In Portland, tasting menus aren’t just for meat-eaters. Vegans enjoy them, too.

These chef-curated, small plate meals found at high-end, often meat-centric restaurants can be exciting sources of plant-based nosh, if you know where to look. Each restaurant serves something different, of course, but the tasting menus share an emphasis on seasonal produce and a desire to offer an extra-special dining experience.

The best-known vegan tasting menu in Portland is at Evo Kitchen + Bar in the Old Port, where the option has been listed on the restaurant’s website and printed on its menus since it opened in 2015.

“We do nightly vegan and vegetarian tasting menus,” said Evo’s Executive Chef Matt Ginn. “It’s eight savory plates and two sweet plates. You might receive two or three plates at a time that can be mixed and matched.”

Evo Kitchen + Bar served this tomato-avocado toast on challah with garlic scapes as the first course of a recent vegan tasting menu. Photo by Matt Ginn

Recent vegan dishes on Evo’s tasting menu include fritters made from local shishito peppers with summer squash, and kibbeh made with bulgur and squash. Ginn says all the restaurant’s tasting menus, vegan and non, “progressively change” day-by-day to reflect the availability of local vegetables and fruits.

“Today we’re changing a radish and turnip dish to more of a summer squash dish,” Ginn said when we spoke in July. He added that guests can expect elements of popular vegan dishes from Evo’s regular menu – such as chickpea fries or a dip made of pureed peas, mint and lemon – to appear on the tasting menu.


At Sur Lie on Free Street, where the kitchen gets frequent requests for vegan tasting menus, popular plant-based dishes from the regular menu — such as black-eyed peas escebeche or red dragon udon noodles — also show up on the vegan tasting menus.

“When we approach vegan food, our goal is to showcase the vegetable in its finest form,” said Emil Rivera, Sur Lie’s executive chef. “I’ve never been fond of animal protein look-alike dishes, but there are some exceptions, for example a falafel burger or jackfruit stew. The idea is to keep things delicious, interesting and as far from boring as possible.”

Some recent dishes he’s crafted for vegan tasting menus include Catalonian-style spinach, vegetable rossejat (which Rivera describes as “a Spanish dish similar to paella with noodles instead of rice’) and chakalaka (which Rivera explains is “a South African dish with beans, carrots and chilies”).

Evo and Sur Lie don’t need advance notice to create a vegan tasting menu, but other restaurants in Portland that offer vegan tasting menus do so by request, meaning you’ll need to call ahead.

Five Fifty-Five served this vegan beet salad with pomelo vinaigrette as the first course of a recent vegan tasting menu. Photo by Kolby Knight

Michelle Corry who owns Five Fifty-Five with her husband and head chef, Steve Corry, said the Arts District restaurant has offered vegan tasting menus by request “since we opened 16 years ago.” While neither the Five-Fifty Five menu nor website give any hint of this secret vegan option, she says the restaurant gets regular requests. When I spoke with Five-Fifty Five chef Kyle Robinson on a recent Monday, he told me he’d just done “a vegan tasting menu on Saturday night.”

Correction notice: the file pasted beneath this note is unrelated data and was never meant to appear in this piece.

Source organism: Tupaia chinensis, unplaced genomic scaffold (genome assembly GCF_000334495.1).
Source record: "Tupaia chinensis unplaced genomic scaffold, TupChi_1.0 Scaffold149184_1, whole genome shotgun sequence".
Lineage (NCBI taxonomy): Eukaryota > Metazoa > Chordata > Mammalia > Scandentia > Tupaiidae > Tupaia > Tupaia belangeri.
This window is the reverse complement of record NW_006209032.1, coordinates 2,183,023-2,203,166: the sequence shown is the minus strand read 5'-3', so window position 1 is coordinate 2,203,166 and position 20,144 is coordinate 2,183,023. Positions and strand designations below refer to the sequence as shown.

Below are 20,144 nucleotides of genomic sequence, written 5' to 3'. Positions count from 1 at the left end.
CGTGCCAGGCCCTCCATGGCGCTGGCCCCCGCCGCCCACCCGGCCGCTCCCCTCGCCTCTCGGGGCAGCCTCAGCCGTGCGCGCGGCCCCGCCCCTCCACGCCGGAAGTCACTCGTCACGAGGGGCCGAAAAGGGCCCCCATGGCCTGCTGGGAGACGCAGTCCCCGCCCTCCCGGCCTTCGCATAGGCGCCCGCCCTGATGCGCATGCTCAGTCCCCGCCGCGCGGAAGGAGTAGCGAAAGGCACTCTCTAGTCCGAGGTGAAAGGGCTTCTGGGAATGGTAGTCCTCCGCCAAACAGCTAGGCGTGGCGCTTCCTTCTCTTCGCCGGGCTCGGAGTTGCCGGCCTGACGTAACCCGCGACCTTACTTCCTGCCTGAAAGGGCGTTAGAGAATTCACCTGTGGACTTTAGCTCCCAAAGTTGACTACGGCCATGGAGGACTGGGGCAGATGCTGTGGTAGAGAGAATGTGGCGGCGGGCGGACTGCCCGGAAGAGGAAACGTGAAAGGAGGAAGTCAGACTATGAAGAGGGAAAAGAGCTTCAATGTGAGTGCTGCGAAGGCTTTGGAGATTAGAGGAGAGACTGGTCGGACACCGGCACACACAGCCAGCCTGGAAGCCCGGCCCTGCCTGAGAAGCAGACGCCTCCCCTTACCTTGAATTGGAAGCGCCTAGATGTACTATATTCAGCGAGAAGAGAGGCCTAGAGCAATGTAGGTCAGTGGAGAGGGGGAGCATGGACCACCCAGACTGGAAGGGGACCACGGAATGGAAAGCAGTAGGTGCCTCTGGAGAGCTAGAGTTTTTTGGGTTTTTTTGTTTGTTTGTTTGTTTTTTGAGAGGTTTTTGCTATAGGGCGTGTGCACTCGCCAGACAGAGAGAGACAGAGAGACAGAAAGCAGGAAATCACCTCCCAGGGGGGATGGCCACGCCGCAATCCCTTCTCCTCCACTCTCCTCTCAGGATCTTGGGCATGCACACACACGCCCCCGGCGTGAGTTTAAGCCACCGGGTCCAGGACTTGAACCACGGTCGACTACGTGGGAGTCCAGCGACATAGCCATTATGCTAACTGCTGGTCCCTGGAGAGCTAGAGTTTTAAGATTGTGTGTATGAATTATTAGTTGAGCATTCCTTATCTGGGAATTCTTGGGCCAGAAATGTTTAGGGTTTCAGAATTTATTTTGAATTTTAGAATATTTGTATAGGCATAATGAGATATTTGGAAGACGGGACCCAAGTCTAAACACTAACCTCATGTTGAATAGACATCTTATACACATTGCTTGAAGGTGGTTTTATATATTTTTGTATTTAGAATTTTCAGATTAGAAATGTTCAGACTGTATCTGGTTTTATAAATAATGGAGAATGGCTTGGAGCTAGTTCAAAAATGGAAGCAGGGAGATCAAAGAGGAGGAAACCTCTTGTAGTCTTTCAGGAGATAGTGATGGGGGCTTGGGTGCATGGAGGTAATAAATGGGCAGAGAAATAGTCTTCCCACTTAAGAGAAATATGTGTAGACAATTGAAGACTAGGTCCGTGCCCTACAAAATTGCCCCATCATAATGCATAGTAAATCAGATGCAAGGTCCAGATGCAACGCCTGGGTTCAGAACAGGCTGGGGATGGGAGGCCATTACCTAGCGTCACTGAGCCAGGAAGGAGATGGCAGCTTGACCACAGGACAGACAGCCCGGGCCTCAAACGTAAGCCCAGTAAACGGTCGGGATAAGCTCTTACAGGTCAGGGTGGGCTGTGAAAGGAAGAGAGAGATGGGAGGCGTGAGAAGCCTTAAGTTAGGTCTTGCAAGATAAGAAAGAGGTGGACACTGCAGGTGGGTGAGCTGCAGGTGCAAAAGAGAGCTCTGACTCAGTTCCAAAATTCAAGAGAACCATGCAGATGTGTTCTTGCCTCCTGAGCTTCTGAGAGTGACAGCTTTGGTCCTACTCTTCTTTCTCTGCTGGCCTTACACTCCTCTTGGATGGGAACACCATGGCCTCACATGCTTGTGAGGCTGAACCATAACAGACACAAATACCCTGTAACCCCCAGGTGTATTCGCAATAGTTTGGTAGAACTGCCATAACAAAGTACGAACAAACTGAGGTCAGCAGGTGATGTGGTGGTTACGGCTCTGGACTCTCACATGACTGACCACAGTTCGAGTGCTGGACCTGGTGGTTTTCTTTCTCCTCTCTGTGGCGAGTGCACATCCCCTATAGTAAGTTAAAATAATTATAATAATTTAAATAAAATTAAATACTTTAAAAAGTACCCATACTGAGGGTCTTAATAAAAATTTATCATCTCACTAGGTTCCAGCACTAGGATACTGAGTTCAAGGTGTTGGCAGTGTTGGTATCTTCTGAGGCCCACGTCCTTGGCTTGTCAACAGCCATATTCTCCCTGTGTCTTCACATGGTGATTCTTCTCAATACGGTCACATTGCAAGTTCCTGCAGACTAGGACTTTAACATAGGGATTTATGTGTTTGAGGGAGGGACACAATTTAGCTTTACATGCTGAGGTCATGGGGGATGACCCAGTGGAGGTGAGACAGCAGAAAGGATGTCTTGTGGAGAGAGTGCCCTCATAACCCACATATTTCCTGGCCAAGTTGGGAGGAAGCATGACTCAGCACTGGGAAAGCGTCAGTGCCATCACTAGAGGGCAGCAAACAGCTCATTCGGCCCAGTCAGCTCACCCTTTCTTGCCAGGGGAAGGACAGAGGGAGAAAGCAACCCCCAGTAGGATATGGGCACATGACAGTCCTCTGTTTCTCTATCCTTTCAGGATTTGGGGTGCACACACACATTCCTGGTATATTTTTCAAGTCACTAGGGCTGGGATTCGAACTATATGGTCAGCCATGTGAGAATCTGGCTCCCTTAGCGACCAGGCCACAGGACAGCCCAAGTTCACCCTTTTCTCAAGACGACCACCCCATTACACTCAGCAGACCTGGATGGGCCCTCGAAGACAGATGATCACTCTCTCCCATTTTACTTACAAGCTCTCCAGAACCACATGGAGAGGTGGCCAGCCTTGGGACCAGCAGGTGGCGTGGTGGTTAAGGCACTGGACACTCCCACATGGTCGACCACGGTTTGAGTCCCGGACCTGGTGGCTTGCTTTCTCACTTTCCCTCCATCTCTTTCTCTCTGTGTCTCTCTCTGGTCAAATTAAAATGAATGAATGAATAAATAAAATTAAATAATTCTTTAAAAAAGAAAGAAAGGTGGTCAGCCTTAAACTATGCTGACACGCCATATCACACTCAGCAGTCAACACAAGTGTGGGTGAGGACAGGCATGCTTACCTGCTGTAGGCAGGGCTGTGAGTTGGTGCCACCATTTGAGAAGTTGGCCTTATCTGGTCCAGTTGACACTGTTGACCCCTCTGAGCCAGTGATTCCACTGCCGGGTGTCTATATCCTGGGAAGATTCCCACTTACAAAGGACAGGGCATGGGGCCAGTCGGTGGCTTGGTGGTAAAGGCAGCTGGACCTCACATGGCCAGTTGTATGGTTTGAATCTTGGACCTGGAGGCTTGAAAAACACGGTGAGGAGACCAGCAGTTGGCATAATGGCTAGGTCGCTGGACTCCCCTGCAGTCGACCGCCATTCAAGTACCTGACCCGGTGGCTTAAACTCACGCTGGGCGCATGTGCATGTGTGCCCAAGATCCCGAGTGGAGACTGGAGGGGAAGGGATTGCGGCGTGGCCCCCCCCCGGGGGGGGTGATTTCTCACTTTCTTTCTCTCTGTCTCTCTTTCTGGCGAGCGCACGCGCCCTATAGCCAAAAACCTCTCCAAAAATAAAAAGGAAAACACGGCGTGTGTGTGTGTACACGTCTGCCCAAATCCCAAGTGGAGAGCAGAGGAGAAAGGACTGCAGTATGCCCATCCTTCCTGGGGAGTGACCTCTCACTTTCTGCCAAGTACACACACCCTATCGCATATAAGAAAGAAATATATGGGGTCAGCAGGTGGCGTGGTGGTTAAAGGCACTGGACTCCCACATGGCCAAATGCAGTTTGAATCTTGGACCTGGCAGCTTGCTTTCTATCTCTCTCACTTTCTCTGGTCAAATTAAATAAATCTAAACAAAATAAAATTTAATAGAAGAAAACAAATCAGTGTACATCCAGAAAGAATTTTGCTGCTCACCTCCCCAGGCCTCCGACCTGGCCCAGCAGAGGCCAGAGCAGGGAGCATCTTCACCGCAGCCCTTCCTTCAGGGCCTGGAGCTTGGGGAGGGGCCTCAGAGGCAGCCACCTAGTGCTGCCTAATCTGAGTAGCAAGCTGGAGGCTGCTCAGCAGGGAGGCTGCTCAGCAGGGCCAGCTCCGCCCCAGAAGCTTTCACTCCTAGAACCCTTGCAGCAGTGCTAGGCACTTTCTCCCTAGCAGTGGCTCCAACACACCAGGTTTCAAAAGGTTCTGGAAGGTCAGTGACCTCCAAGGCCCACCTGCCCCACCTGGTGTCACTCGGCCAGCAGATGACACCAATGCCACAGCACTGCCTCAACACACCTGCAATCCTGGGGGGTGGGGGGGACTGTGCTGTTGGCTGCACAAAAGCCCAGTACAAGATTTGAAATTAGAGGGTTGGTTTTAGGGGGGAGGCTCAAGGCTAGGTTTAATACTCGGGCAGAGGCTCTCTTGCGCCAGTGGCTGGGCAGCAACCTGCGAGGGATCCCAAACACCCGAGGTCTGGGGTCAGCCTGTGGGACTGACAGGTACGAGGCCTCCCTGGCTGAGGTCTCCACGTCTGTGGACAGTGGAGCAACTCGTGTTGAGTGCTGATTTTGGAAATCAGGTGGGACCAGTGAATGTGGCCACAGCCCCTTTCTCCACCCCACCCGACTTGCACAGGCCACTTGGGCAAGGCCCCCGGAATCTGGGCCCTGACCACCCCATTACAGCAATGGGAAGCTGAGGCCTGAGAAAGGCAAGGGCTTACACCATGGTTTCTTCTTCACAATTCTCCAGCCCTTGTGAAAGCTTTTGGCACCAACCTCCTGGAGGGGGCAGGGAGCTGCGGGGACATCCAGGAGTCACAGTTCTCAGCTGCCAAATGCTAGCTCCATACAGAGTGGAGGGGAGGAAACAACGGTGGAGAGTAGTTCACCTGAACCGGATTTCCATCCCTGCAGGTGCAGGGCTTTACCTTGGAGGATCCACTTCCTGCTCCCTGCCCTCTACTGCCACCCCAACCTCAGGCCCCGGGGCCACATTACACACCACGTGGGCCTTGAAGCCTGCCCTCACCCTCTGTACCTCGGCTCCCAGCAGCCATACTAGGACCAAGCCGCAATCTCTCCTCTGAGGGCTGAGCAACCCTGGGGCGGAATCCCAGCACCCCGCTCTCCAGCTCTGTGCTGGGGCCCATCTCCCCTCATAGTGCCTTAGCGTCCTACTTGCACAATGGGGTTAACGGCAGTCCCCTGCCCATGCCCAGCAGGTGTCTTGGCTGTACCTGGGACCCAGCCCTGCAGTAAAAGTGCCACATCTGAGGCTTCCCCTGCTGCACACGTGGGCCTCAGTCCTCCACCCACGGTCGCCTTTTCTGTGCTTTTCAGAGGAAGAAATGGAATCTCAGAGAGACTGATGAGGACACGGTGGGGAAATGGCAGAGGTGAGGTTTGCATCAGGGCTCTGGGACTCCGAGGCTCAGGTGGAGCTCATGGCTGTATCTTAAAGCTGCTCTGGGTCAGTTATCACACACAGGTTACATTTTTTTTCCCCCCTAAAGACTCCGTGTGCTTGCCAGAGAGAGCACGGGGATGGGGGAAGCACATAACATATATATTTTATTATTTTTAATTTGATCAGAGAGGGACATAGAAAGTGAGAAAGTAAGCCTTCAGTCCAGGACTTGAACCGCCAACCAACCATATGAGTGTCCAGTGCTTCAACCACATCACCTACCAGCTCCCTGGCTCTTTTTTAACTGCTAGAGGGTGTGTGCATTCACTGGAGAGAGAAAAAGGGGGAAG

That menu had five courses. It started with a pea and coconut soup; then a summer squash salad (both modified from the regular menu); followed by a bed of farro served with basil puree, roasted peppers and a summer squash and eggplant caponata; next a dish of roasted royal trumpet mushrooms served with green and yellow beans and roasted fingerling potatoes garnished with a mushroom reduction and a garlic scape pesto; and, finally, a trio of sorbets served with fresh fruit.


“The easiest way for us (to create a vegan tasting menu) is to look at our current tasting menu or a la carte menu items,” Robinson said. “I’ll talk with my sous chefs and line cooks and say, ‘What do you think of this?’ It’s a collaborative effort. It keeps it really fun and fresh to not be repetitive.”

Five-Fifty Five needs 24 hours notice to create a vegan tasting menu.

David’s Opus Ten in Monument Square used to offer a nightly vegan tasting menu, but after vegan chef Rocky Hunter’s departure (he’s now at Crown Jewel on Great Diamond Island), owner David Turin said the restaurant offers vegan tasting menus only by request, with a minimum of two days notice.

Around the corner on Spring Street, Lio opened a year ago and offers a couple vegan dishes on its regular menu. It also offers nightly tasting menus, yet Morgan LaCroix, Lio’s front-of-the-house manager, said they’ve never had anyone ask for a vegan tasting menu. If someone wanted it, she added, the chefs would “be able to accommodate with 48 hours notice.”

LaCroix also mentioned that pastry chef Kate Hamm always stocks vegan chocolate sorbet and “occasionally she’s done a chocolate tofu mousse.”

Vegan tasting menus in Portland typically cost $50 to $70 per person, with wine or other beverages extra.


At Evo, the entire table must order the tasting menu. “One of my favorite things,” Ginn said, is when a party of two comes in and the vegan diner persuades his or her reluctant companion to order the vegan tasting menu, “and by the end they’re like, ‘I can’t believe we just had a vegan tasting menu. It was so good.’ It happens all the time.”

Avery Yale Kamila is a freelance food writer who lives in Portland. She can be reached at



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